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Mindmapping and creativity




mindmapping articleMindmapping for creativity
There's a lot to like in the (unrestrained!) enthusiasm this author shows for Mindmaps.

mindmapping articleMindmapping helps you be creative AND get things done
I've seen comments from people who have looked at mindmapping but never used the technique: "I never know what to do with the mindmap once I've got it." Well, here's one answer.

mindmapping articleMindmapping can remove creativity blocks
Here's a view of creativity worth reading. It mentions mindmapping only briefly but it does provide a hint to one of the ways around creative blockage. I've added one of my own at the foot.

mindmapping articleCrack the barriers to creativity
Mind mapping can help with creativity – it frees you from the rigidity of lists for example – and with its visual approach stimulates alternative ways of viewing a problem. But here, Joann adds a barrage of other techniques to help you crack barriers to creativity.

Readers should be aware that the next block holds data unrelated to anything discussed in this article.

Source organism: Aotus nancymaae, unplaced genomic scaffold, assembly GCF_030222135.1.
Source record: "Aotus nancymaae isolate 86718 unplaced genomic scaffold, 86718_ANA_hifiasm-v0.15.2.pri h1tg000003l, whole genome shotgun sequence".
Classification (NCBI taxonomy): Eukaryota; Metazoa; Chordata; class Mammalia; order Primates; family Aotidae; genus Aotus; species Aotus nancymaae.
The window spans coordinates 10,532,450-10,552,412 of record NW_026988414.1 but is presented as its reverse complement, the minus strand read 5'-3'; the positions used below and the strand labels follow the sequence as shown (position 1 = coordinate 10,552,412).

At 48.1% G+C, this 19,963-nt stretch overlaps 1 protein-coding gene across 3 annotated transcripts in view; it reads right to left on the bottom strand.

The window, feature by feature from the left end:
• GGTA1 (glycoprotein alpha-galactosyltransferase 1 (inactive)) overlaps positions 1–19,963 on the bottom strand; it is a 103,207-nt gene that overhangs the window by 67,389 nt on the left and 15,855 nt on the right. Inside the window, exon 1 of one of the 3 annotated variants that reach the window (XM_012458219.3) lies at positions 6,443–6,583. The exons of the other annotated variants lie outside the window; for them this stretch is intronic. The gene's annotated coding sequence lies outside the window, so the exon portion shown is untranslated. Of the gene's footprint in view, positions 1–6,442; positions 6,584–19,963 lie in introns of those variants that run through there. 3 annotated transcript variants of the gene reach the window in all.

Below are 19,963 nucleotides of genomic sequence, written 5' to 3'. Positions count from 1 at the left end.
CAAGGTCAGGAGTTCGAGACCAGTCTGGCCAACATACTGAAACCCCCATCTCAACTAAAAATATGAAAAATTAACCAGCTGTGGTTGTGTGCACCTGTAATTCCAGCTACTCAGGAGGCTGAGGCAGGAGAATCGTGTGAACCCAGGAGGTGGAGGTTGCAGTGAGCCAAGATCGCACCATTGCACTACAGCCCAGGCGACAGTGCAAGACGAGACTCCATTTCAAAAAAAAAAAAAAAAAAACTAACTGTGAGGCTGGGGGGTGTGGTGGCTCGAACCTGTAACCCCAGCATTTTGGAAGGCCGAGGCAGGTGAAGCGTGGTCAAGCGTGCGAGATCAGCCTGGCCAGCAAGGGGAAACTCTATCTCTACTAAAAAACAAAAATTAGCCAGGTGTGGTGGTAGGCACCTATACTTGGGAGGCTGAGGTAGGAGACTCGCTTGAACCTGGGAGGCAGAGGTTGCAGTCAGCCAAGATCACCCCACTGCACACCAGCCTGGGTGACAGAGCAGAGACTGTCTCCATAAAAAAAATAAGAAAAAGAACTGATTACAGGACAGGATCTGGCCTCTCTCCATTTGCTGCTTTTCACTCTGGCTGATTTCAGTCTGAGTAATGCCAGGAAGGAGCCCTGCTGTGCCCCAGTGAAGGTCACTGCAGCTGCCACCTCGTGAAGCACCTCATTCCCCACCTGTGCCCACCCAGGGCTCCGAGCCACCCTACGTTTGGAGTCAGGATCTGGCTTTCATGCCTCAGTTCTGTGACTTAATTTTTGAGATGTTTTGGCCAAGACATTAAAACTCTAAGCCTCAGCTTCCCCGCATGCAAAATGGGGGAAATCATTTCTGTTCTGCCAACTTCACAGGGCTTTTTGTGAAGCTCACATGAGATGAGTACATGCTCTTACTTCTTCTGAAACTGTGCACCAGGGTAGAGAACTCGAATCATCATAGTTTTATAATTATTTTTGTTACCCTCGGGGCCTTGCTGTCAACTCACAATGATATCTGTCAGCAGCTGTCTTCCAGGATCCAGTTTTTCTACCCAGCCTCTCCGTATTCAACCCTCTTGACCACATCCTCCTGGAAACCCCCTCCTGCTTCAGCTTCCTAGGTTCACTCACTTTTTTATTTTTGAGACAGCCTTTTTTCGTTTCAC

Articles
Mindmapping to plan your life

To each individual reader, mindmap topics don't come much bigger than this -- on the personal level, anyway.

The mindmapping route to project-team building

This piece sets out what seems to me to be a novel use for mindmapping: Staffing a project, functional unit or department. It is a good illustration of the flexibility of the mindmapping approach. I often use mindmapping in drawing up job specifications and candidate profiles, but not quite in the way described here. I think I'll give it a try.

Research and mindmapping to kickstart your writing

Here is another slant on getting your writing going -- research and a dash of mindmapping.

Writing, come what may

There's only a brief mention of mindmapping here, but it's obviously important to the author. Anyway, to me it's a great article on getting moving with writing. I hope you find it so, too.

Project estimating – Mindmaps are a tool in the armory

The key to getting something useful out of this article is to read the author’s title carefully. Mind mapping simplifies the process of project estimating -- it doesn’t simplify the actual task-time estimation. Every project manger knows that the work of a project must be broken into separate and manageable units for estimating. To look at a project and think “That’s about a week’s effort” is a recipe for frustration and missed targets. Mindmaps, spider diagrams and bubble charts are excellent for the first phase of breaking a project into manageable parts. For me mindmaps, as strictly defined by Buzan’s rules, are less suitable than spider diagrams for this type of analysis, but we can assume that Dr. Mariaraj is not being too strict in his use of the term below.